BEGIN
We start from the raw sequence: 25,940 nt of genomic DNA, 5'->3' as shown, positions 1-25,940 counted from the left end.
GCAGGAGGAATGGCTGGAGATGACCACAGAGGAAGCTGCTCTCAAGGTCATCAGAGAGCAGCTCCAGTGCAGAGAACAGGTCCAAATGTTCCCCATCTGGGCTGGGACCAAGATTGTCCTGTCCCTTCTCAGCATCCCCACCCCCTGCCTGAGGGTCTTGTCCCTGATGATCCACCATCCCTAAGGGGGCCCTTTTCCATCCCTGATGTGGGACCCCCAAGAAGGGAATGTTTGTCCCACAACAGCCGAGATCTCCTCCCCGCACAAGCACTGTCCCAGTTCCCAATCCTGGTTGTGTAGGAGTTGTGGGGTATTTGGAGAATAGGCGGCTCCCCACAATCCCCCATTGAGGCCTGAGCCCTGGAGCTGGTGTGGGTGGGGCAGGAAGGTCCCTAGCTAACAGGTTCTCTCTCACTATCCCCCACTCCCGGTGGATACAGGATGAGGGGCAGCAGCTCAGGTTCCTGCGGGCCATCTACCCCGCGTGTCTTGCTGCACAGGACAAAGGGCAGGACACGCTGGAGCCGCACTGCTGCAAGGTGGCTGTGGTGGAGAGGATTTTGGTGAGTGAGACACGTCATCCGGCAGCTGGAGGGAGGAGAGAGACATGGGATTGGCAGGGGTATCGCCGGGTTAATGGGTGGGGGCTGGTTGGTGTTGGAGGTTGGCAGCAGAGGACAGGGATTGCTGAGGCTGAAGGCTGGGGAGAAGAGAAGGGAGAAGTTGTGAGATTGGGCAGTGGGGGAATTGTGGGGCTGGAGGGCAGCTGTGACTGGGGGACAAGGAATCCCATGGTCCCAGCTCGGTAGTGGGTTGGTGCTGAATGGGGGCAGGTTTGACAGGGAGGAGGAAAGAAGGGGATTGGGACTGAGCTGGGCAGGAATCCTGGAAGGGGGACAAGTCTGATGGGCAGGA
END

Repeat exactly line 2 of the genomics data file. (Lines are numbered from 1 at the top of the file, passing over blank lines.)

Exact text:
GCAGGAGGAATGGCTGGAGATGACCACAGAGGAAGCTGCTCTCAAGGTCATCAGAGAGCAGCTCCAGTGCAGAGAACAGGTCCAAATGTTCCCCATCTGGGCTGGGACCAAGATTGTCCTGTCCCTTCTCAGCATCCCCACCCCCTGCCTGAGGGTCTTGTCCCTGATGATCCACCATCCCTAAGGGGGCCCTTTTCCATCCCTGATGTGGGACCCCCAAGAAGGGAATGTTTGTCCCACAACAGCCGAGATCTCCTCCCCGCACAAGCACTGTCCCAGTTCCCAATCCTGGTTGTGTAGGAGTTGTGGGGTATTTGGAGAATAGGCGGCTCCCCACAATCCCCCATTGAGGCCTGAGCCCTGGAGCTGGTGTGGGTGGGGCAGGAAGGTCCCTAGCTAACAGGTTCTCTCTCACTATCCCCCACTCCCGGTGGATACAGGATGAGGGGCAGCAGCTCAGGTTCCTGCGGGCCATCTACCCCGCGTGTCTTGCTGCACAGGACAAAGGGCAGGACACGCTGGAGCCGCACTGCTGCAAGGTGGCTGTGGTGGAGAGGATTTTGGTGAGTGAGACACGTCATCCGGCAGCTGGAGGGAGGAGAGAGACATGGGATTGGCAGGGGTATCGCCGGGTTAATGGGTGGGGGCTGGTTGGTGTTGGAGGTTGGCAGCAGAGGACAGGGATTGCTGAGGCTGAAGGCTGGGGAGAAGAGAAGGGAGAAGTTGTGAGATTGGGCAGTGGGGGAATTGTGGGGCTGGAGGGCAGCTGTGACTGGGGGACAAGGAATCCCATGGTCCCAGCTCGGTAGTGGGTTGGTGCTGAATGGGGGCAGGTTTGACAGGGAGGAGGAAAGAAGGGGATTGGGACTGAGCTGGGCAGGAATCCTGGAAGGGGGACAAGTCTGATGGGCAGGA